"Sikhandin also, O king, getting at Drona's son in that battle, struck the latter between his brows with three swiftly coursing shafts. And that tiger among men, viz., Aswatthaman, pierced with those shafts looked beautiful like the mountain Meru with its three tall golden crests. Then, O king, Aswatthaman excited with rage, and within half the time taken up by a wink of the eye, overthrew in that battle Sikhandin's charioteer and standard and steeds and weapons, covering them with myriads of shafts. Then that foremost of car-warriors, viz., Sikhandin, that scorcher of foes, jumping down from that car whose steeds had been slain, and taking up a sharp and polished scimitar and a shield, excited with rage, moved on the field with great activity like a hawk. And while moving with great activity, O king, on the field sword in hand, the son of Drona failed to find an opportunity (for striking him). And all this seemed highly wonderful. And then, O bull of Bharata's race, the highly wrathful son of Drona sent after Sikhandin in that battle many thousands of shafts. But Sikhandin, that foremost of mighty men, with his sharp sword cut that fierce shower of arrows coming towards him. Then the son of Drona cut into pieces that resplendent and beautiful shield decked with a hundred moons and then that sword also of Sikhandin. And he pierced the latter's person also, O king, with a large number of winged arrows. Then Sikhandin, whirling the fragment (in his hand) of that sword of his which had been cut off by Aswatthaman with his arrows and which resembled a blazing snake, quickly hurled it at him. The son of Drona however, displaying in that battle the lightness of his arms, cut off that (broken blade) coming impetuously towards him and resembling in splendour the fire that blazeth forth at the end of the Yuga. And he pierced Sikhandin himself with innumerable arrows made of iron. Then Sikhandin, O King, exceedingly afflicted with those whetted arrows, speedily mounted on the car of (Satyaki) that high-souled scion of Madhu's race. Then Satyaki, excited with rage, pierced in that battle, with his terrible shafts the cruel Rakshasa Alamvusha on all sides. That prince of Rakshasas then, O Bharata, cut off in that combat Satyaki's bow with a crescent-shaped arrow and pierced Satyaki also with many shafts. And creating by his Rakshasa powers an illusion, he covered Satyaki with showers of arrows. But wonderful was the prowess that we then beheld of the grandson of Sini, inasmuch as struck with those whetted shafts he betrayed no fear. On the other hand, O Bharata, that son of Vrishni's race applied (with Mantras) the Aindra weapon, which that illustrious hero of Madhu's race had obtained from Vijaya. That weapon, consuming into ashes that Demoniac illusion, covered Alamvusha all over with terrible shafts, like a mass of clouds covering the mountain-breast with torrents of rain in the rainy season. Thereupon the Rakshasa, thus afflicted by that hero of Madhu's race, fled away in fear, avoiding Satyaki in battle. Then the grandson of Sini, having vanquished that prince of Rakshasas who was incapable of being vanquished by Maghavat himself, uttered a loud roar in the very sight of all thy troops. And Satyaki, of prowess incapable of being baffled, then began to slay thy troops with innumerable shafts whereupon the latter fled away in fear.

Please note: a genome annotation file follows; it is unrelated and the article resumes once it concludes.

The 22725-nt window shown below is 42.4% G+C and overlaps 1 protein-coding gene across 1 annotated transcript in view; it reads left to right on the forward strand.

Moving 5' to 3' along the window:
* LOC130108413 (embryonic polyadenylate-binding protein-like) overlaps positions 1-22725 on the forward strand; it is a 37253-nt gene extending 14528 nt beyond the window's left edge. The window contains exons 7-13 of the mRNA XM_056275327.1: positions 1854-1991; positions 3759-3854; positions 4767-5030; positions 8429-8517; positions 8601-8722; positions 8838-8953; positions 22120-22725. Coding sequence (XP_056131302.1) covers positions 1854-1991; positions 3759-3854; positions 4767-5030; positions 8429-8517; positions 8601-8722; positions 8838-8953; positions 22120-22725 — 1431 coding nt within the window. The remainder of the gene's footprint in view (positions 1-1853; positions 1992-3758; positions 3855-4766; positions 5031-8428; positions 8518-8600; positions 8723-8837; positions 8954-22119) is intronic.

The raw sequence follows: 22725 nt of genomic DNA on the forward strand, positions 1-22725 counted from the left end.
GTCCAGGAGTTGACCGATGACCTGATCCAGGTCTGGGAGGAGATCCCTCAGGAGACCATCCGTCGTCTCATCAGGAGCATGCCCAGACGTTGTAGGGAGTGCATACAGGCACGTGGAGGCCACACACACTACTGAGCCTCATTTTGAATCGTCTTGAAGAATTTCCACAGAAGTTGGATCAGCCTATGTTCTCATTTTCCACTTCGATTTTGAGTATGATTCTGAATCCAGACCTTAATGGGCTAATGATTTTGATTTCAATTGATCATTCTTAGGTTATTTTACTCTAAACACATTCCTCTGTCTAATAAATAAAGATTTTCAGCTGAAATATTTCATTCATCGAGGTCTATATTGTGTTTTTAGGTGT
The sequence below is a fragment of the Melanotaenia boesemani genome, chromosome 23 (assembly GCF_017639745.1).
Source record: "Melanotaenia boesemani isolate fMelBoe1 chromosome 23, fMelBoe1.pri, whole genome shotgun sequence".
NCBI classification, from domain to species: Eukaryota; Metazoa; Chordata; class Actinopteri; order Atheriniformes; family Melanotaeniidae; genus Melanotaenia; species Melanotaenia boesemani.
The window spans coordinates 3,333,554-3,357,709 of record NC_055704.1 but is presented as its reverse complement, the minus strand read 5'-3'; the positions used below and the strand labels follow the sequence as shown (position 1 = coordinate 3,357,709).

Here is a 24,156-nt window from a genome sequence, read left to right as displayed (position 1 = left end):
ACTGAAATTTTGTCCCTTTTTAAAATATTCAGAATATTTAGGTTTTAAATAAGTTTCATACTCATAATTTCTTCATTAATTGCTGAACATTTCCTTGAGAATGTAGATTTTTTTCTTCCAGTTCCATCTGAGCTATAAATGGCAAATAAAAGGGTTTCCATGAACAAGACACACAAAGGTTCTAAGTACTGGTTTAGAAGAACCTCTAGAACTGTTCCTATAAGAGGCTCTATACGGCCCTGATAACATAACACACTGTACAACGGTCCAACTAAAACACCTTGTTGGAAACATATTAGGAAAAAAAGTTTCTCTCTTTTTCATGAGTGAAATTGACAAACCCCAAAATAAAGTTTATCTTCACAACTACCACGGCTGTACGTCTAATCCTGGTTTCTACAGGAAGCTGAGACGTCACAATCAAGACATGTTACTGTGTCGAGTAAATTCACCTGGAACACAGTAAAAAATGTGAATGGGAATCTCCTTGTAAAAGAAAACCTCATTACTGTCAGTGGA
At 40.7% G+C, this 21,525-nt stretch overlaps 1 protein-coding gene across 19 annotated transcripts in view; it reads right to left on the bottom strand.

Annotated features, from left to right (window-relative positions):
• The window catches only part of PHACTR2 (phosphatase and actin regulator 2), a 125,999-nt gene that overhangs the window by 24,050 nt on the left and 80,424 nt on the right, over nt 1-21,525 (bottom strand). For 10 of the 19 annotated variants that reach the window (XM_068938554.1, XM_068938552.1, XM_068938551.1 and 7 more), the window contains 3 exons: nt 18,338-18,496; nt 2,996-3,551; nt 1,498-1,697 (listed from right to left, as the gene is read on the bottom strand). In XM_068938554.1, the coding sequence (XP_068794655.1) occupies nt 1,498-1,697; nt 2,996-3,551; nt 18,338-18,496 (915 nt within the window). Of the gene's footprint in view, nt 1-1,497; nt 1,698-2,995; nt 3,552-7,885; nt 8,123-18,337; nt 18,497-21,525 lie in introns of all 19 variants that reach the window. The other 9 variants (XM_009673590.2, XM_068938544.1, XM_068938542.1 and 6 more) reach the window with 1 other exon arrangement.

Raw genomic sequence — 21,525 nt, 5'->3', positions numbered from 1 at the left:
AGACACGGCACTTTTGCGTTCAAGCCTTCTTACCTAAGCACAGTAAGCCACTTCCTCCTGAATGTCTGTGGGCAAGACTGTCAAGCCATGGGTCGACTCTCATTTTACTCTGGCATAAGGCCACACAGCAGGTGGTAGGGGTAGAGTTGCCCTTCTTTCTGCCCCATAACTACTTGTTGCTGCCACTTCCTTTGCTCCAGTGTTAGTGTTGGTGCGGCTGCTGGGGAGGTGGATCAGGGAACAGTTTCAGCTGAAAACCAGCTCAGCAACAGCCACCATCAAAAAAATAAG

"Meanwhile, O monarch, Dhrishtadyumna, the mighty son of Drupada, covered thy royal son in battle with innumerable straight shafts. While, however, O Bharata, Dhrishtadyumna was thus shrouding him with his shafts, thy royal son was neither agitated nor struck with fear. On the other hand, he speedily pierced Dhrishtadyumna in that battle (first) with sixty and (then) with thirty shafts. And all these seemed highly wonderful. Then the commander of the Pandava army, O Bharata, excited with wrath cut off his bow. And that mighty car-warrior then slew in that combat the four steeds of thy son, and also pierced him with seven shafts of the keenest points. Thereupon (thy son), that mighty-armed warrior endued with great strength, jumping down from that car whose steeds had been slain, ran on foot, with an upraised sabre, towards the son of Prishata. Then the mighty Sakuni, devoted to the king, quickly coming to that spot, caused thy royal son to mount on his own car in the very sight of all. Then that slayer of foes, the son of Prishata, having vanquished the king, began to slaughter thy troops like the wielder of the thunder-bolt slaughtering the Asuras.
"Kritavarman, in that battle, covered with his arrows that mighty
car-warrior Bhima. Indeed, he overwhelmed the latter entirely, like a mighty mass of clouds shrouding the sun. Then that chastiser of foes viz., Bhimasena, excited with wrath, and laughing the while, sped some shafts at Kritavarman. Struck therewith, that Atiratha of the Satwata race, excelling all in might, trembled not, O king, but (instead) pierced Bhima (in return) with many sharp arrows. Then the mighty Bhimasena, slaying the four steeds of Kritavarman, felled the latter's charioteer, and then his beautiful standard. And that slayer of hostile heroes (viz., Bhima) then pierced Kritavarman himself with many shafts of diverse kinds. And Kritavarman, pierced all over, seemed to be excessively mangled in every limb. Then from that car whose steeds had been slain, Kritavarman quickly went to the car of Vrishaka, in the very sight, O king, of both Salya and thy son. And Bhimasena. excited with rage, began to afflict thy troops. Goaded to fury, he began to slay them, like the destroyer himself armed with his club."